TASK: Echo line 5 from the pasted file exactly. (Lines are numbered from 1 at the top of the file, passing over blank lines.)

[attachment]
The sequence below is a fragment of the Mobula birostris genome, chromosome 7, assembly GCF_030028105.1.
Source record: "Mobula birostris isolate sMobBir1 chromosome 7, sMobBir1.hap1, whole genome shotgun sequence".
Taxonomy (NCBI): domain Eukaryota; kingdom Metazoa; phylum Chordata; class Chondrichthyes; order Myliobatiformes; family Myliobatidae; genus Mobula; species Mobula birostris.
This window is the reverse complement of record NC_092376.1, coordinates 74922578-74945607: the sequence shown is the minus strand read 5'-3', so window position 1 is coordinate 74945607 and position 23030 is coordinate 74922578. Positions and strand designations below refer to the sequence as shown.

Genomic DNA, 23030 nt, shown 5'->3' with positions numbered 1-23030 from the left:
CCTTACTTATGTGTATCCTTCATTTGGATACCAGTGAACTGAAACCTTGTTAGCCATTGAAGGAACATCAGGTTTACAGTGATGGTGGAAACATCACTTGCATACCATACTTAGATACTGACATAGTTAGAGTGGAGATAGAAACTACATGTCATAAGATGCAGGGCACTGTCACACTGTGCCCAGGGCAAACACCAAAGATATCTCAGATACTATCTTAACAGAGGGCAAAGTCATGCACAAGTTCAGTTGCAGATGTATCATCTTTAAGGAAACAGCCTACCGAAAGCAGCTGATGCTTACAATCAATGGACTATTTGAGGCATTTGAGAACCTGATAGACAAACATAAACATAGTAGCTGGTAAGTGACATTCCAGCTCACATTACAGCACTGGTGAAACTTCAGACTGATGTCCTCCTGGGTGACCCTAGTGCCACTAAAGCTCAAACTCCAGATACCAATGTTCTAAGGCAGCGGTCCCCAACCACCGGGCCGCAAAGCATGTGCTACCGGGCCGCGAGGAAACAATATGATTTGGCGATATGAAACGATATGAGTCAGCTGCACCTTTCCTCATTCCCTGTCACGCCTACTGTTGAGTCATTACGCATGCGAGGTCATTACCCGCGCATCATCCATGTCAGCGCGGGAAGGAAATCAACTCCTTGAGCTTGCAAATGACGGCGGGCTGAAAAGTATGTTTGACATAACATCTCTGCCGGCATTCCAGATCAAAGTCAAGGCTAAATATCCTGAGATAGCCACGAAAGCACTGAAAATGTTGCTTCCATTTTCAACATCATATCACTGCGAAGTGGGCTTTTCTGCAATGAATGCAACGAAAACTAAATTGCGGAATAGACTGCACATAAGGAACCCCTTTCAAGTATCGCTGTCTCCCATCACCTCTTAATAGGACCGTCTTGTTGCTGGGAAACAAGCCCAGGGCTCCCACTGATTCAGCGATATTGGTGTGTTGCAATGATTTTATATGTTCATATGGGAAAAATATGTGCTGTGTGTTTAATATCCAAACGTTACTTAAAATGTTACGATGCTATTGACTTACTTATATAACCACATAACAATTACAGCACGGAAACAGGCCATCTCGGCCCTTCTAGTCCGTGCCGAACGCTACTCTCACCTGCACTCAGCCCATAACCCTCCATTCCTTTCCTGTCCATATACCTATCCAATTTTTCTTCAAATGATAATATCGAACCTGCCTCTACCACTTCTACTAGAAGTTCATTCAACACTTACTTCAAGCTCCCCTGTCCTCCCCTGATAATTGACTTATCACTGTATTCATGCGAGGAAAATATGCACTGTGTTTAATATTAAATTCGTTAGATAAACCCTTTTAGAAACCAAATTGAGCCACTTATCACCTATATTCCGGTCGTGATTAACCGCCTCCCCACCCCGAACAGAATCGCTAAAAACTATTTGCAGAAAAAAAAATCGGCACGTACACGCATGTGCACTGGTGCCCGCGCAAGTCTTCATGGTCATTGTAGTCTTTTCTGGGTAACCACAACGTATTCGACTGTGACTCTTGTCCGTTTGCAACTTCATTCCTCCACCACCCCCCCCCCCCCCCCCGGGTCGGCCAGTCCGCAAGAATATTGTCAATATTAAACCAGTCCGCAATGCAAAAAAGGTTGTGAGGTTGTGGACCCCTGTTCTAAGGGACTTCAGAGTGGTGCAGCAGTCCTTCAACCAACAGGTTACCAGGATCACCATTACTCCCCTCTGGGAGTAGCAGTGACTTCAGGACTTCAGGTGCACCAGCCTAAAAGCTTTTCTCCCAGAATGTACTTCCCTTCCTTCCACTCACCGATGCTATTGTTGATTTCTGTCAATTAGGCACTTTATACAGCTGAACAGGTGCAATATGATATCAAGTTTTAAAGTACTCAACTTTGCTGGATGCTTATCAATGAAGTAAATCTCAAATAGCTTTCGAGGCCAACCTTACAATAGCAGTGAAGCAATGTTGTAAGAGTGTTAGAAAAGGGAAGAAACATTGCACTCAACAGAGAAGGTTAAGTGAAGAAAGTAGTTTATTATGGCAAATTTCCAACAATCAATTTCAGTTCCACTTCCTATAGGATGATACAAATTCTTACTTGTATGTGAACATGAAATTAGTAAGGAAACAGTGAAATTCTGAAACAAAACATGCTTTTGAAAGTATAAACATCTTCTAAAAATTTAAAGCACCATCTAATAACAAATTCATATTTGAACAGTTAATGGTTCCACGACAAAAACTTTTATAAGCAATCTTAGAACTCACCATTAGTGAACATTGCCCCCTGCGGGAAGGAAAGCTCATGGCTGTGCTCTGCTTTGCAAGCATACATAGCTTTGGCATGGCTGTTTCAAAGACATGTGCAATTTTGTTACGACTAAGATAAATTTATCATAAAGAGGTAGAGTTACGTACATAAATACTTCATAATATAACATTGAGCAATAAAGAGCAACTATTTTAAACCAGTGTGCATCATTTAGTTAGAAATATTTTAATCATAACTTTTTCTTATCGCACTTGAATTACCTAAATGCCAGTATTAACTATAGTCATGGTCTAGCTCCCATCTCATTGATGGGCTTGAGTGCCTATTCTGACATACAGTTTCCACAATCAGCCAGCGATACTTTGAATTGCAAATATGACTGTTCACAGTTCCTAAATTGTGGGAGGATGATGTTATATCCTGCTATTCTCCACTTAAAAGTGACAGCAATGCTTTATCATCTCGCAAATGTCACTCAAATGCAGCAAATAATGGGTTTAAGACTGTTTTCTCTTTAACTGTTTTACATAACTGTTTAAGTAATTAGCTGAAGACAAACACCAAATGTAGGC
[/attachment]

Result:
Genomic DNA, 23030 nt, shown 5'->3' with positions numbered 1-23030 from the left: